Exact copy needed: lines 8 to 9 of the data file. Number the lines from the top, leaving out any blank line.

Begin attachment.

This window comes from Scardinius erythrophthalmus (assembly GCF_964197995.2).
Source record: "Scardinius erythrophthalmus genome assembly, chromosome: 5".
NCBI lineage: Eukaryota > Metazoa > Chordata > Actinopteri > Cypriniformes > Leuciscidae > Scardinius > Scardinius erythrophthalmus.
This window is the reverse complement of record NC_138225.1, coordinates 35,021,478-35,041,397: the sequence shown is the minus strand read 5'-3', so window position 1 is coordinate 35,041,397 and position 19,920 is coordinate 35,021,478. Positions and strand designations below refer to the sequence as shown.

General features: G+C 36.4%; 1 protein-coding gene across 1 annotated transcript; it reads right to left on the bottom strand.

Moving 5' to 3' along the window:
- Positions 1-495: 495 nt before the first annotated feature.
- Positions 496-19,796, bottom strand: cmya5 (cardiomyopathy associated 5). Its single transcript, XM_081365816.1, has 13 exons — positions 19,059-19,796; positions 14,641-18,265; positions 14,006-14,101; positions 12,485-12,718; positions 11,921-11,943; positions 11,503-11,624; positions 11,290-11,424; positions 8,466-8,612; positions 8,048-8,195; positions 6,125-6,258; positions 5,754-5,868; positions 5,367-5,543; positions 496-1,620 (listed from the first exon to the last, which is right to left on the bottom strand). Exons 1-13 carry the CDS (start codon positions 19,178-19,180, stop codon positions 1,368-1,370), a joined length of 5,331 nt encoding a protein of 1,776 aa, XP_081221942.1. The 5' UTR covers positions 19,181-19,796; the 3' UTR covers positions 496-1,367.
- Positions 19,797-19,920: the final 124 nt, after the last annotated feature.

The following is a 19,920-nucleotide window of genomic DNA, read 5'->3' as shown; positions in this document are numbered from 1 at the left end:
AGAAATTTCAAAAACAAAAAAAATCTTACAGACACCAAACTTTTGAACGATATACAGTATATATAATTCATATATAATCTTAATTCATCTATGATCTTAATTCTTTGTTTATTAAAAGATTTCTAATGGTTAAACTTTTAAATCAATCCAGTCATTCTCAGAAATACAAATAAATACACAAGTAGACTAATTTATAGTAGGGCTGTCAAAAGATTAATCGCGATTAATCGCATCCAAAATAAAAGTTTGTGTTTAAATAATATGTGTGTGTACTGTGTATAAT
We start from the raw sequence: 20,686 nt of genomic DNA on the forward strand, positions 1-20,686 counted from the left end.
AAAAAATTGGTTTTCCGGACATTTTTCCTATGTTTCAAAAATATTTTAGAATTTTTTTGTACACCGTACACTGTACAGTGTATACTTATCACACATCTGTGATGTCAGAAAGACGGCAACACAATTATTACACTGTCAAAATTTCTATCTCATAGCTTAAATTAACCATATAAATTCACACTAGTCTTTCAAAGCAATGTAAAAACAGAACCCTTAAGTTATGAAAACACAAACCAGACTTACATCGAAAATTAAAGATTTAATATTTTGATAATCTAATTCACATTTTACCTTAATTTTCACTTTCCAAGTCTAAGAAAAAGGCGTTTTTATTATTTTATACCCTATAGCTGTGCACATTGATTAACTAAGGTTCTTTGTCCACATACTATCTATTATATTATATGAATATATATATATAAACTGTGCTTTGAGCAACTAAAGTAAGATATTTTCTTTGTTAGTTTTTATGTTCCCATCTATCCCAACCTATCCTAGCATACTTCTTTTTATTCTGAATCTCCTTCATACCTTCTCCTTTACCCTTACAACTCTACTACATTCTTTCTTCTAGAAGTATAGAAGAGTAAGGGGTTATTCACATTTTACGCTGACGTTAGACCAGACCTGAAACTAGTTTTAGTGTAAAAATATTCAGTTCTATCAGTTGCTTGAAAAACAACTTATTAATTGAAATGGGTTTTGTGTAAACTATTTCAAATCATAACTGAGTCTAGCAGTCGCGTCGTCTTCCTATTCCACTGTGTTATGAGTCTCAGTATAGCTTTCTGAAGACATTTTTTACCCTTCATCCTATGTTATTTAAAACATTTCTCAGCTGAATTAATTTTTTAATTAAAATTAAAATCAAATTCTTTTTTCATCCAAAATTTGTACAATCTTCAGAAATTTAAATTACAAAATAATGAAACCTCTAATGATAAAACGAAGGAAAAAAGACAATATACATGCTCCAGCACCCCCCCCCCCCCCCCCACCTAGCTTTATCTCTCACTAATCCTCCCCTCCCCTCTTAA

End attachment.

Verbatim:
- Positions 496-19,796, bottom strand: cmya5 (cardiomyopathy associated 5). Its single transcript, XM_081365816.1, has 13 exons — positions 19,059-19,796; positions 14,641-18,265; positions 14,006-14,101; positions 12,485-12,718; positions 11,921-11,943; positions 11,503-11,624; positions 11,290-11,424; positions 8,466-8,612; positions 8,048-8,195; positions 6,125-6,258; positions 5,754-5,868; positions 5,367-5,543; positions 496-1,620 (listed from the first exon to the last, which is right to left on the bottom strand). Exons 1-13 carry the CDS (start codon positions 19,178-19,180, stop codon positions 1,368-1,370), a joined length of 5,331 nt encoding a protein of 1,776 aa, XP_081221942.1. The 5' UTR covers positions 19,181-19,796; the 3' UTR covers positions 496-1,367.
- Positions 19,797-19,920: the final 124 nt, after the last annotated feature.